The name of this workout tells the story. Three focused exercises — side leg lifts for the glutes, side-plank knee to chest for the abs and core, and inchworms to stretch the hamstrings and work the shoulders — are alternated with the classic isometric front plank. Rep counts decrease on the three focused moves (from 30 to 20 to 10, respectively), with planks being held for 30 to 60 seconds. 

“This is a very sneaky core workout that requires focus and patience, particularly on the front planks and inchworms,” says ISSA-certified trainer and former U.S. Marine Aneshea Shali, the mastermind behind the routine. “You’ll really be challenged with the 20 reps on the advanced side-plank knee to chest, and the higher reps on leg lifts will burn your glutes.”

Three times through this sequence and you’ll be feeling it from your delts down through your legs, and definitely in your glutes. If that’s not enough, the advanced option calls for one or two additional rounds. 

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30-20-10 Glute, Ham and Ab Routine

Do each of the below exercises one after another as a circuit, doing the prescribed number of reps (or time) per move. After you’ve completed the circuit, rest 60 seconds and repeat for two more rounds (three circuits total). 

If you’re advanced and want a greater challenge, do one or two additional rounds, do the full 60 seconds on all front-plank holds and/or shorten the rest between rounds to zero to 30 seconds. 

Exercise Reps
Lying Side Leg Lift 30 (per side)
Front-Plank Hold 30-60 seconds
Side-Plank Knee to Chest 20 (per side)
Front-Plank Hold 30-60 seconds
Inchworm 10
Front-Plank Hold 30-60 seconds
Rest 60 seconds, then repeat for two more rounds

Exercise Descriptions and Tips

Front-Plank Hold

Execution: Assume a standard downward-facing plank position — toes and forearms on the floor, body in a straight line from head to heels, eyes on the floor to keep your spine in a safe, neutral position. Keeping your midsection and hips fully engaged, hold this position for the allotted time. When the time’s up, come out of it by dropping your knees to the floor.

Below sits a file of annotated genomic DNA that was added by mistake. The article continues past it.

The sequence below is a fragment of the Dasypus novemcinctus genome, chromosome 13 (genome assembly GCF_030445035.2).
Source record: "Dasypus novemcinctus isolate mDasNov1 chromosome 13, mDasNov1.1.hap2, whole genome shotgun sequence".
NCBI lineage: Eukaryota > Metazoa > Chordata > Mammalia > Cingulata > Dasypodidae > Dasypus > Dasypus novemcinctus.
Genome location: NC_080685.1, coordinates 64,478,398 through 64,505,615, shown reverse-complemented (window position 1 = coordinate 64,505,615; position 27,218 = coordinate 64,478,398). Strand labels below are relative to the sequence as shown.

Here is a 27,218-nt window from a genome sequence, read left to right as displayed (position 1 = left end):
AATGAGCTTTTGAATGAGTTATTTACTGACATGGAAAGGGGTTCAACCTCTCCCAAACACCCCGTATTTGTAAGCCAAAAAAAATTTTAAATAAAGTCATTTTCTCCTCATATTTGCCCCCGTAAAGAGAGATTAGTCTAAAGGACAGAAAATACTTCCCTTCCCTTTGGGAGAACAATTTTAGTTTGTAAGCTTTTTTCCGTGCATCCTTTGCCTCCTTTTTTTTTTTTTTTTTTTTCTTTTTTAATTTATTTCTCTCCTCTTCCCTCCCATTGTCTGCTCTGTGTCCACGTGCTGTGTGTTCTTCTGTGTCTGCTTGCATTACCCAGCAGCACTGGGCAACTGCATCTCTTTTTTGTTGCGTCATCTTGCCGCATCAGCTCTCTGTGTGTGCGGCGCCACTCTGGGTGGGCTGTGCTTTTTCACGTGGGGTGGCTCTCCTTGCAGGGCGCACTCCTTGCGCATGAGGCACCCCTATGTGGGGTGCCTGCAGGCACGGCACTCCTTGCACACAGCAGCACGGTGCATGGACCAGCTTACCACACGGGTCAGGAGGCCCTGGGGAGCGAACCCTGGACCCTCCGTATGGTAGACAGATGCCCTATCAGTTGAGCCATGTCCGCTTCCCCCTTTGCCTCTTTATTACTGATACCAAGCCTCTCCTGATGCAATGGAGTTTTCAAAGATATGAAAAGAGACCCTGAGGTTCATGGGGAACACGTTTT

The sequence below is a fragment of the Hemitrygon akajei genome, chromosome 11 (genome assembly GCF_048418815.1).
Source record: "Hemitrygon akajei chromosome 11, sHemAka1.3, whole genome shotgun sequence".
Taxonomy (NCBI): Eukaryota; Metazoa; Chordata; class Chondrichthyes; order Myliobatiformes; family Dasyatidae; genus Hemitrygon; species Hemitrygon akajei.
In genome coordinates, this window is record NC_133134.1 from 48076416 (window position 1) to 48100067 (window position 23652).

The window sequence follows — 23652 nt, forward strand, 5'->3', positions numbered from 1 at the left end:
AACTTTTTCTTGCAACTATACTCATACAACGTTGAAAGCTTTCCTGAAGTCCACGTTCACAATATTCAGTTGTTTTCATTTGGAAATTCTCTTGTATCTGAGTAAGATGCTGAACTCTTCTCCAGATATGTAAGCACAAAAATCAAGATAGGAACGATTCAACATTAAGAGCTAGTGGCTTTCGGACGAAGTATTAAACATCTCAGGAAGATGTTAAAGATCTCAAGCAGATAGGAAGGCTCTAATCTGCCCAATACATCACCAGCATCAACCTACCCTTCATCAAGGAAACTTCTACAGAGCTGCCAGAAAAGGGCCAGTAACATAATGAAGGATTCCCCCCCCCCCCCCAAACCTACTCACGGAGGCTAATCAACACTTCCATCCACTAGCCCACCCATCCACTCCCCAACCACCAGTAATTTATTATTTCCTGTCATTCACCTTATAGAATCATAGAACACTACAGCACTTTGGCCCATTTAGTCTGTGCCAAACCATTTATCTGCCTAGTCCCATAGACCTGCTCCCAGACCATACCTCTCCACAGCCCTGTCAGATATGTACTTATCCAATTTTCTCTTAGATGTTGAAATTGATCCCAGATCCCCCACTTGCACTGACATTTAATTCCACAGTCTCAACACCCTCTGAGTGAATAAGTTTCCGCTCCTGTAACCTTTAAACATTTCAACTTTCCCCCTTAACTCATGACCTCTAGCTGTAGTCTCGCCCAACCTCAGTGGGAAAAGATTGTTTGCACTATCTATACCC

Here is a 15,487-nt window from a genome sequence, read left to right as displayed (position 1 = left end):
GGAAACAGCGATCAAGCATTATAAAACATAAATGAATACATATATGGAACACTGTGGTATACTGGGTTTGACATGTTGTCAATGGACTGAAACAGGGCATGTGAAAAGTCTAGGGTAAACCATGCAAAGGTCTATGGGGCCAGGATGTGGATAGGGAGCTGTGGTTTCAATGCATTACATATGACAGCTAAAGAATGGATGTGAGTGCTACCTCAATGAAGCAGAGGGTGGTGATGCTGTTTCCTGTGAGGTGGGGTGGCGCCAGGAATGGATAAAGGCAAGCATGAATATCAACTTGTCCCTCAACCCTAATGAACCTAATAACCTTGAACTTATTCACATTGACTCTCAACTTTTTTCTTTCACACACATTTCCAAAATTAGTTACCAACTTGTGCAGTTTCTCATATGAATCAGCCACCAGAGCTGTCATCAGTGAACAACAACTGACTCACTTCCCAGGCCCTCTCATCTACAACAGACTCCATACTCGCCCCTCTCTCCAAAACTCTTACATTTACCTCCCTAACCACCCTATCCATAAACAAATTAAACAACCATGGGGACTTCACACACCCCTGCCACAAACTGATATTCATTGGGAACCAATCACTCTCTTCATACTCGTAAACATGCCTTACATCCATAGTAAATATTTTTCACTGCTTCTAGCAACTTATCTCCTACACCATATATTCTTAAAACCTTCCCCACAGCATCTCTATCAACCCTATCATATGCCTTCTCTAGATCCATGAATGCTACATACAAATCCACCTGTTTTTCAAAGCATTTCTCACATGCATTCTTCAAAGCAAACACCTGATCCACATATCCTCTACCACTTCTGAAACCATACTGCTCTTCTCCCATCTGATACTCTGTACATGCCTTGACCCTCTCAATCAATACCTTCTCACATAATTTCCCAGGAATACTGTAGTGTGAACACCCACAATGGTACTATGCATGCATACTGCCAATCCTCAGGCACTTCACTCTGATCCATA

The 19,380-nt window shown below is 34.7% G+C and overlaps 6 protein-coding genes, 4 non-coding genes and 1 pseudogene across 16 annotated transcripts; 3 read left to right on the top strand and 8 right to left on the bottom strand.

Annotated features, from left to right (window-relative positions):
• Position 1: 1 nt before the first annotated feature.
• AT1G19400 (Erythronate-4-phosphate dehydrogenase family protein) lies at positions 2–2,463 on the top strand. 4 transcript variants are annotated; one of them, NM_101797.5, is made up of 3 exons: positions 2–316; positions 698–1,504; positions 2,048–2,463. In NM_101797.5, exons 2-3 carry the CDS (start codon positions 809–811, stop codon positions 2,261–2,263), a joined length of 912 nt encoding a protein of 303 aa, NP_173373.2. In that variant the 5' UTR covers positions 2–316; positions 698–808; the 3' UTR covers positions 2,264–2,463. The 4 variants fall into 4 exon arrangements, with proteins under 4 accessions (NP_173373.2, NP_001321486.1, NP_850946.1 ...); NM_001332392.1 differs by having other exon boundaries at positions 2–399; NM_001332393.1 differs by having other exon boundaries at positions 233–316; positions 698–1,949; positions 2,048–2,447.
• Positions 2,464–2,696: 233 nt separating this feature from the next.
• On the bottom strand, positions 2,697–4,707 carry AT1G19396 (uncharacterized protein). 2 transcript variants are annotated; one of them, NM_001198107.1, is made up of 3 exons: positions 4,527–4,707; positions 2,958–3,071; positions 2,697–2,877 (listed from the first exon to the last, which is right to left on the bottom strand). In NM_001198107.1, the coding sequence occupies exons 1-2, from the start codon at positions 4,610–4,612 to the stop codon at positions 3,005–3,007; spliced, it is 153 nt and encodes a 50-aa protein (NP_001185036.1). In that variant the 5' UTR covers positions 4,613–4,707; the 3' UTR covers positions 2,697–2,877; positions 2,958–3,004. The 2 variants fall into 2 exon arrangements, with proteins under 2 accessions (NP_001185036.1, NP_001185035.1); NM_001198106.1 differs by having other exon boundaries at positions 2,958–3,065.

Shali’s Coaching Cue: “This is just your basic plank hold, but don’t get complacent on it. Stay focused on staying tight through your core and hips. Don’t let your hips sag down to the floor! And keep your breath steady and relaxed. Beginners, shoot for 30 seconds per set; advanced ladies, go for a minute.”

Lying Side Leg Lift

Execution: Lie on the floor on your side with your upper body propped up on your downside forearm. Start with your legs together, stacked on top of each other, then contract your glutes to raise the top leg straight up as high as possible. Keep your leg fully extended throughout. Lower back down and repeat for reps. Do all reps on that side, then switch sides. 

Shali’s Coaching Cue: “The motion here should be strong and powerful on the way up and under control on the way back down. Your glutes should be burning by the end of the set, and you should feel a stretch in the inner thigh of the working leg. This exercise works both glutes and hip mobility.”

Side-Plank Knee to Chest

Execution: Get into a side-plank position — body facing one side, downside foot and forearm on the floor, body in a straight line from head to toe, core tight. Holding this position, raise your upside knee to chest level, then return back to the side plank. Repeat for reps on that side, then switch sides. 

Shali’s Coaching Cue: “This is a pretty advanced exercise. When first starting out, keep the movement fairly slow to keep your balance. The key here is to not let your hips drop to the floor — this is a challenge, especially late in the set when you’re fatigued. If you need to take a brief rest in the middle of the set, that’s fine.” 


Execution: Begin bent over at the waist with your legs straight and leaning into your hands on the floor in front of your feet. Slowly walk your hands forward on the floor to lower yourself into a push-up position. When you get there, reverse the motion to walk your hands back to your feet. That’s one rep. Go right into the next one.

Shali’s Coaching Cue: “I love this exercise as both a core stability workout and a good hamstring stretch. You’ll also get some shoulder work out of it. As you progress, try to bring your hands in closer to your feet when you come back up while still keeping your knees fully extended to increase the hamstring stretch. This may be easy for extremely flexible people, but for others? Not so much.”

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